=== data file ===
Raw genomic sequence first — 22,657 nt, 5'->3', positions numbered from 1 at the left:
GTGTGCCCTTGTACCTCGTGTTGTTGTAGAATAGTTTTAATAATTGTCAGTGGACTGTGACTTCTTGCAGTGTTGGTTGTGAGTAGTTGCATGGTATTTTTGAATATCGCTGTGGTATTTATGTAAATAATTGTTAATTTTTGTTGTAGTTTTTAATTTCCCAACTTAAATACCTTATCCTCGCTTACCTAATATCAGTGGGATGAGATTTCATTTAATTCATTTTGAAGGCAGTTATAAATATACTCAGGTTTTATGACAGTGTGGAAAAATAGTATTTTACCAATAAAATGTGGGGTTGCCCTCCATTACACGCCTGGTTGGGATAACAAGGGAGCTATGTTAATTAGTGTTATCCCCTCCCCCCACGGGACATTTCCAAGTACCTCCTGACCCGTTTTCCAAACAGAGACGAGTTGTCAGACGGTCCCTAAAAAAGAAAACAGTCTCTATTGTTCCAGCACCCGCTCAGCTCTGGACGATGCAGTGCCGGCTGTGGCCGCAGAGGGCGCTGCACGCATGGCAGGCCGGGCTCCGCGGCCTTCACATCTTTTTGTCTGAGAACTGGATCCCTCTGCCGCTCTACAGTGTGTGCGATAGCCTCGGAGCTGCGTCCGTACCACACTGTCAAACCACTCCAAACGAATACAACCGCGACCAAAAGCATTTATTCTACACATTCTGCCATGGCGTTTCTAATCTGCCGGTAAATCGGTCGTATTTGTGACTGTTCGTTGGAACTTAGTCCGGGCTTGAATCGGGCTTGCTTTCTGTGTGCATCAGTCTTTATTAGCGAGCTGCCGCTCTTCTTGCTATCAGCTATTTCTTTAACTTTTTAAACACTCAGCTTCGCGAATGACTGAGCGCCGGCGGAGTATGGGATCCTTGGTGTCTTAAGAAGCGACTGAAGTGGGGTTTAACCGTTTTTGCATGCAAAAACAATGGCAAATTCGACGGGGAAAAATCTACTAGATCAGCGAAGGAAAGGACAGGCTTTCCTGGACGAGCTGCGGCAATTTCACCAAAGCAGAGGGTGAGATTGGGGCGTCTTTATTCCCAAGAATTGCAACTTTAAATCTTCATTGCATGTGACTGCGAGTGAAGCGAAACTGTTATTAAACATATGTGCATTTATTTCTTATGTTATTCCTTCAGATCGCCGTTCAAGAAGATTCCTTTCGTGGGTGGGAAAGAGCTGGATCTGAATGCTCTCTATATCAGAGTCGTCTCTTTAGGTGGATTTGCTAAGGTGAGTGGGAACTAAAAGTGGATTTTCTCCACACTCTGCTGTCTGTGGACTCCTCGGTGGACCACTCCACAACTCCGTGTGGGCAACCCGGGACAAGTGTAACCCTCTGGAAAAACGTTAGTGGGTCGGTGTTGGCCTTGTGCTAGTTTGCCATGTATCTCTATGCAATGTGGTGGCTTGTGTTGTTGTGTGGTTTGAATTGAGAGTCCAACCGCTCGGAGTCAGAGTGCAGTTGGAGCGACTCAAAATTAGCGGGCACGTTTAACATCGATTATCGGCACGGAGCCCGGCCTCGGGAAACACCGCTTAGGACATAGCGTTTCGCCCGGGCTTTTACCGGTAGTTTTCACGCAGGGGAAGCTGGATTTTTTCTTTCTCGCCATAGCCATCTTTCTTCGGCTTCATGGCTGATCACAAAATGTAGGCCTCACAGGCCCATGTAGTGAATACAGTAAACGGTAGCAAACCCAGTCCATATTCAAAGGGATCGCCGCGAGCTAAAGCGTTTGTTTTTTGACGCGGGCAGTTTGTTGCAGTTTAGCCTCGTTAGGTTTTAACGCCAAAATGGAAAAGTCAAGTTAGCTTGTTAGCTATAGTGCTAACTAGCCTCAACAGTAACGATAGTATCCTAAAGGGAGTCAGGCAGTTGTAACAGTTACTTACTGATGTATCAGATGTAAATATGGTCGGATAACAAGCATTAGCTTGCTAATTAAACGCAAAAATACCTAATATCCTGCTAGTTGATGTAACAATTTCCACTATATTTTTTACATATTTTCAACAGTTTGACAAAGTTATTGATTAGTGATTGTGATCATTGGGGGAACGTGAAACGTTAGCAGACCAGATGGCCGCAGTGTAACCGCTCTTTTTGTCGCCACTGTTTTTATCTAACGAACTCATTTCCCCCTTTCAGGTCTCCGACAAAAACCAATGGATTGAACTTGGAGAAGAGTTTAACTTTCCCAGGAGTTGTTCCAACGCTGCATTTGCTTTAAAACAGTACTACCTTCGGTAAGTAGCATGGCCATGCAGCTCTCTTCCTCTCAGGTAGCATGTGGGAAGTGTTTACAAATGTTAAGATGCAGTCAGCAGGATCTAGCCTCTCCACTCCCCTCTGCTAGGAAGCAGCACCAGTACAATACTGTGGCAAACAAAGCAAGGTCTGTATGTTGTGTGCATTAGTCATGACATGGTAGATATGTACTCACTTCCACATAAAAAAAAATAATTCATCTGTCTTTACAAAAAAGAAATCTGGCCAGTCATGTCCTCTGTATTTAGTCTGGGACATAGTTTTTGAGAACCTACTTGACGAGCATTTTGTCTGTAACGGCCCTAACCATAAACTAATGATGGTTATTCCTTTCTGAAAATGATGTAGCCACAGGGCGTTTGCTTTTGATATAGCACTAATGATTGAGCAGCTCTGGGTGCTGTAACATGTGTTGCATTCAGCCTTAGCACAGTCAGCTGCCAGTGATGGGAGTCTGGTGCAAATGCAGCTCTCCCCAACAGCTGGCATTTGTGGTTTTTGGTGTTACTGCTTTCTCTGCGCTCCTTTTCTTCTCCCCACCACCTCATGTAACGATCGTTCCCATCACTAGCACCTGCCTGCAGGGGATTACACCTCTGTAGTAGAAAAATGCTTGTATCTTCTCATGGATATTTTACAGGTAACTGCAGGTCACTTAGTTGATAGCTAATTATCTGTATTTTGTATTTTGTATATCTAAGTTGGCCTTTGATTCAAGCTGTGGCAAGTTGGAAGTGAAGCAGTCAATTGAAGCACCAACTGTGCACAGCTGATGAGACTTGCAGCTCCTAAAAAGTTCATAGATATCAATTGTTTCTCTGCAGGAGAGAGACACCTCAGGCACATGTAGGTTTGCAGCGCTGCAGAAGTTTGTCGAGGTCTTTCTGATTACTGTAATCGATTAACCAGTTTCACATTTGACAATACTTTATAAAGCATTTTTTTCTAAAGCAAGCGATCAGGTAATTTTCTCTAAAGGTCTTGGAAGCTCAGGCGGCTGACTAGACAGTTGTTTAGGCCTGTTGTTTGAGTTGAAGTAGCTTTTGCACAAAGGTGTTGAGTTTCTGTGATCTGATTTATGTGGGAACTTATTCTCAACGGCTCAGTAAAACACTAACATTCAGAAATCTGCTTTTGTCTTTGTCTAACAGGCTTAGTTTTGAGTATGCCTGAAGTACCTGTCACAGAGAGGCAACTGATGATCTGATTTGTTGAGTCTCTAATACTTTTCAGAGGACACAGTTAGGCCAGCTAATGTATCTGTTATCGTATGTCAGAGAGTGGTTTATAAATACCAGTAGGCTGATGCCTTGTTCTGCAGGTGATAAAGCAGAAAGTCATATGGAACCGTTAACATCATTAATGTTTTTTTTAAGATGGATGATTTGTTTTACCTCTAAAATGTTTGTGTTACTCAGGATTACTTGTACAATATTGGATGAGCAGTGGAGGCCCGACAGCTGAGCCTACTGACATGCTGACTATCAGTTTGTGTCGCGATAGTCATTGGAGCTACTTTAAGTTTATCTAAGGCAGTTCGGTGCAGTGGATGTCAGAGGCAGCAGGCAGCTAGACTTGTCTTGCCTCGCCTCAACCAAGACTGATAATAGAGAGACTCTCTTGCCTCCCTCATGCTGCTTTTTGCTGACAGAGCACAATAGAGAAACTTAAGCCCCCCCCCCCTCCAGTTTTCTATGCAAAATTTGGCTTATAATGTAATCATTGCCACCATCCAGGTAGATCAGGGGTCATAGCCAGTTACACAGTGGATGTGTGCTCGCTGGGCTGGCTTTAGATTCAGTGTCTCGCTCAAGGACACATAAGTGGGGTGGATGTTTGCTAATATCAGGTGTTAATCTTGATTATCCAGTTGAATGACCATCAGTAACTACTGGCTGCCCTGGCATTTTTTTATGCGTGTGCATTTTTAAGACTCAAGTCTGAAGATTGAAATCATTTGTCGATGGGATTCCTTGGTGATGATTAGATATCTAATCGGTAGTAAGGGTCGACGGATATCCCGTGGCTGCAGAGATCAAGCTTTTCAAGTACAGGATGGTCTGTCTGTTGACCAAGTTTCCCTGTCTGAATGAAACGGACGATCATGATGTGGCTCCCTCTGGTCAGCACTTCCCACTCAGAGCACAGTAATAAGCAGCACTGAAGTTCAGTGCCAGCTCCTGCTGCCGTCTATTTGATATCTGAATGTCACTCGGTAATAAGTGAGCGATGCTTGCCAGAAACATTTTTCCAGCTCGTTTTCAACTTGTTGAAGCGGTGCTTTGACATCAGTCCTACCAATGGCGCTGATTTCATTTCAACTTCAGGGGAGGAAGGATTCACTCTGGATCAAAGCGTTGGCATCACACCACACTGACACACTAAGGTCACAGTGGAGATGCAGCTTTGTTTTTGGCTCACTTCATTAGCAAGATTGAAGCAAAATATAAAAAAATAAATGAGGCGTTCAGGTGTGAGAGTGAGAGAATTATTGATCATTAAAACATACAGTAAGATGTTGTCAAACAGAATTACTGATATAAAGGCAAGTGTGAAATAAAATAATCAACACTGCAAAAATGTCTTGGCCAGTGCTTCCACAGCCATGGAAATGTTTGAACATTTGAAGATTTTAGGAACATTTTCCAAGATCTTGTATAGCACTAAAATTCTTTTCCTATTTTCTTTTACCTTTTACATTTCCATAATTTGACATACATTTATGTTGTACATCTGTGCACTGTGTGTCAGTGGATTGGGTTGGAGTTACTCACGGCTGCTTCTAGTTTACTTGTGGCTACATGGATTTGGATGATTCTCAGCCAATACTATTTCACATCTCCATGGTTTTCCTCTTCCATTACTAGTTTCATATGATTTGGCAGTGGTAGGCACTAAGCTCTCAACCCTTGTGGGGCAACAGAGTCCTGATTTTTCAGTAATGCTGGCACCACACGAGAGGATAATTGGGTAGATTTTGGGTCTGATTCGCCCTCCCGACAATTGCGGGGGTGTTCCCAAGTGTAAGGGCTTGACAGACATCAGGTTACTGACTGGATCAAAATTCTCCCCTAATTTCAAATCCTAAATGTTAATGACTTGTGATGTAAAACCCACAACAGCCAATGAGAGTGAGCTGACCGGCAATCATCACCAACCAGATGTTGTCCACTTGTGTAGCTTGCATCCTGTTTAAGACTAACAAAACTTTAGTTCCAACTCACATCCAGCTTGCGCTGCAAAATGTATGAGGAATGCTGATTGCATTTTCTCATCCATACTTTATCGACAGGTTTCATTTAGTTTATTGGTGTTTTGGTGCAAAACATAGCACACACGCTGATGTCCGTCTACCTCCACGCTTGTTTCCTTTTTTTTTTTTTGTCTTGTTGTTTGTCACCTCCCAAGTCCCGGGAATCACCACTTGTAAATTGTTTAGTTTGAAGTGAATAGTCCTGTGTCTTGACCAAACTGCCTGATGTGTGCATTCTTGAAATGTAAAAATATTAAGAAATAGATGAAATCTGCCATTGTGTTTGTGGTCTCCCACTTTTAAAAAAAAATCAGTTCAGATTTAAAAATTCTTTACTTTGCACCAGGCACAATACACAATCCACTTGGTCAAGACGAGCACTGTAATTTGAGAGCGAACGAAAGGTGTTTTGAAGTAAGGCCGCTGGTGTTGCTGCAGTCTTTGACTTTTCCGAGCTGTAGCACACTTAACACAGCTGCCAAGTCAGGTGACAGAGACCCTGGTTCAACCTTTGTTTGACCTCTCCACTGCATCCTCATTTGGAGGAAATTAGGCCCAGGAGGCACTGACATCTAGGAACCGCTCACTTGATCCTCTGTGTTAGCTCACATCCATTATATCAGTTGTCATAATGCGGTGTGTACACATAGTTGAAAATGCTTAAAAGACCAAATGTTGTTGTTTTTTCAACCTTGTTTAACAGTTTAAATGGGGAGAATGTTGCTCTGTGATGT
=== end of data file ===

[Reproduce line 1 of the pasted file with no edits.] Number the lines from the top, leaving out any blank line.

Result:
Raw genomic sequence first — 22,657 nt, 5'->3', positions numbered from 1 at the left: